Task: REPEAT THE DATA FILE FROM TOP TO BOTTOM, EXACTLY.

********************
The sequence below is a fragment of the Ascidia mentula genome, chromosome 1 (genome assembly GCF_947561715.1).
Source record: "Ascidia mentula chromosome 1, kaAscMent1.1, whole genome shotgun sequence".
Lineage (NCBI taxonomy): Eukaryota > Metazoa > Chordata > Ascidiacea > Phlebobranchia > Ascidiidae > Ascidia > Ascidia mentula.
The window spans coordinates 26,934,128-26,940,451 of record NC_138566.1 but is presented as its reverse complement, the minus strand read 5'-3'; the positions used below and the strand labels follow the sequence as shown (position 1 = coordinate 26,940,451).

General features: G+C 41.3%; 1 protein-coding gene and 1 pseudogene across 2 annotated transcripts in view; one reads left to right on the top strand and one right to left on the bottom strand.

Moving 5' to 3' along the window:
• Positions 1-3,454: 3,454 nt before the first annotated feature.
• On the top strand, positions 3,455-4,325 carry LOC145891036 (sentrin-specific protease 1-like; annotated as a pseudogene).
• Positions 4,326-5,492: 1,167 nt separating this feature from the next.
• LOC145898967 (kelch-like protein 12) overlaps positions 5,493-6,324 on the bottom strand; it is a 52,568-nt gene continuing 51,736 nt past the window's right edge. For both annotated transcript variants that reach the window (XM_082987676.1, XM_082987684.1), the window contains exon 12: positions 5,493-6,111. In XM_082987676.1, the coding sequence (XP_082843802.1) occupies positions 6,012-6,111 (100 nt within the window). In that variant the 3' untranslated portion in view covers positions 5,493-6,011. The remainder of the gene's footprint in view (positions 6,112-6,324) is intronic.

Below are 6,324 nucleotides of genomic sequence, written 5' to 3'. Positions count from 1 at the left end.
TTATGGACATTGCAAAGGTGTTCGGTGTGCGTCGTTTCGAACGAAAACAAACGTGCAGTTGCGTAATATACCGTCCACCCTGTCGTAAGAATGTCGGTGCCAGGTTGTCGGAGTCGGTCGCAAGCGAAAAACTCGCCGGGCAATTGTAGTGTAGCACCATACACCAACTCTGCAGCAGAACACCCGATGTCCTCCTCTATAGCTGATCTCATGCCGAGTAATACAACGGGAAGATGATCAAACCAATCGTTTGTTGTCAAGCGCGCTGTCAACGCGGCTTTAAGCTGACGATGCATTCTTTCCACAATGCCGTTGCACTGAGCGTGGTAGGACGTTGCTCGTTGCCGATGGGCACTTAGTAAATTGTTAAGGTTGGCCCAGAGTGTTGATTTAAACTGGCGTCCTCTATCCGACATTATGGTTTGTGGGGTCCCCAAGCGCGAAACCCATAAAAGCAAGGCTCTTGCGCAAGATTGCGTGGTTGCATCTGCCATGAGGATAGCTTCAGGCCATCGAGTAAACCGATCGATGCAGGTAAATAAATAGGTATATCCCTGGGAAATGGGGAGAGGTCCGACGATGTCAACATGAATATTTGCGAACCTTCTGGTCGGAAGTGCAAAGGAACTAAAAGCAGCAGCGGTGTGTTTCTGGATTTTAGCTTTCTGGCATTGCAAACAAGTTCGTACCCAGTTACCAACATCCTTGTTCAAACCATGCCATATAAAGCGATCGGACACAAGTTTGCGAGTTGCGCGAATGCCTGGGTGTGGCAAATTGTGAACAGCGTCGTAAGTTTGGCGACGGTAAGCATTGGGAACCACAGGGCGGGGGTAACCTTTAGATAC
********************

The sequence below is a fragment of the Ascidia mentula genome, chromosome 1 (genome assembly GCF_947561715.1).
Source record: "Ascidia mentula chromosome 1, kaAscMent1.1, whole genome shotgun sequence".
Lineage (NCBI taxonomy): Eukaryota > Metazoa > Chordata > Ascidiacea > Phlebobranchia > Ascidiidae > Ascidia > Ascidia mentula.
The window spans coordinates 26,934,128-26,940,451 of record NC_138566.1 but is presented as its reverse complement, the minus strand read 5'-3'; the positions used below and the strand labels follow the sequence as shown (position 1 = coordinate 26,940,451).

General features: G+C 41.3%; 1 protein-coding gene and 1 pseudogene across 2 annotated transcripts in view; one reads left to right on the top strand and one right to left on the bottom strand.

Moving 5' to 3' along the window:
• Positions 1-3,454: 3,454 nt before the first annotated feature.
• On the top strand, positions 3,455-4,325 carry LOC145891036 (sentrin-specific protease 1-like; annotated as a pseudogene).
• Positions 4,326-5,492: 1,167 nt separating this feature from the next.
• LOC145898967 (kelch-like protein 12) overlaps positions 5,493-6,324 on the bottom strand; it is a 52,568-nt gene continuing 51,736 nt past the window's right edge. For both annotated transcript variants that reach the window (XM_082987676.1, XM_082987684.1), the window contains exon 12: positions 5,493-6,111. In XM_082987676.1, the coding sequence (XP_082843802.1) occupies positions 6,012-6,111 (100 nt within the window). In that variant the 3' untranslated portion in view covers positions 5,493-6,011. The remainder of the gene's footprint in view (positions 6,112-6,324) is intronic.

Below are 6,324 nucleotides of genomic sequence, written 5' to 3'. Positions count from 1 at the left end.
TTATGGACATTGCAAAGGTGTTCGGTGTGCGTCGTTTCGAACGAAAACAAACGTGCAGTTGCGTAATATACCGTCCACCCTGTCGTAAGAATGTCGGTGCCAGGTTGTCGGAGTCGGTCGCAAGCGAAAAACTCGCCGGGCAATTGTAGTGTAGCACCATACACCAACTCTGCAGCAGAACACCCGATGTCCTCCTCTATAGCTGATCTCATGCCGAGTAATACAACGGGAAGATGATCAAACCAATCGTTTGTTGTCAAGCGCGCTGTCAACGCGGCTTTAAGCTGACGATGCATTCTTTCCACAATGCCGTTGCACTGAGCGTGGTAGGACGTTGCTCGTTGCCGATGGGCACTTAGTAAATTGTTAAGGTTGGCCCAGAGTGTTGATTTAAACTGGCGTCCTCTATCCGACATTATGGTTTGTGGGGTCCCCAAGCGCGAAACCCATAAAAGCAAGGCTCTTGCGCAAGATTGCGTGGTTGCATCTGCCATGAGGATAGCTTCAGGCCATCGAGTAAACCGATCGATGCAGGTAAATAAATAGGTATATCCCTGGGAAATGGGGAGAGGTCCGACGATGTCAACATGAATATTTGCGAACCTTCTGGTCGGAAGTGCAAAGGAACTAAAAGCAGCAGCGGTGTGTTTCTGGATTTTAGCTTTCTGGCATTGCAAACAAGTTCGTACCCAGTTACCAACATCCTTGTTCAAACCATGCCATATAAAGCGATCGGACACAAGTTTGCGAGTTGCGCGAATGCCTGGGTGTGGCAAATTGTGAACAGCGTCGTAAGTTTGGCGACGGTAAGCATTGGGAACCACAGGGCGGGGGTAACCTTTAGATAC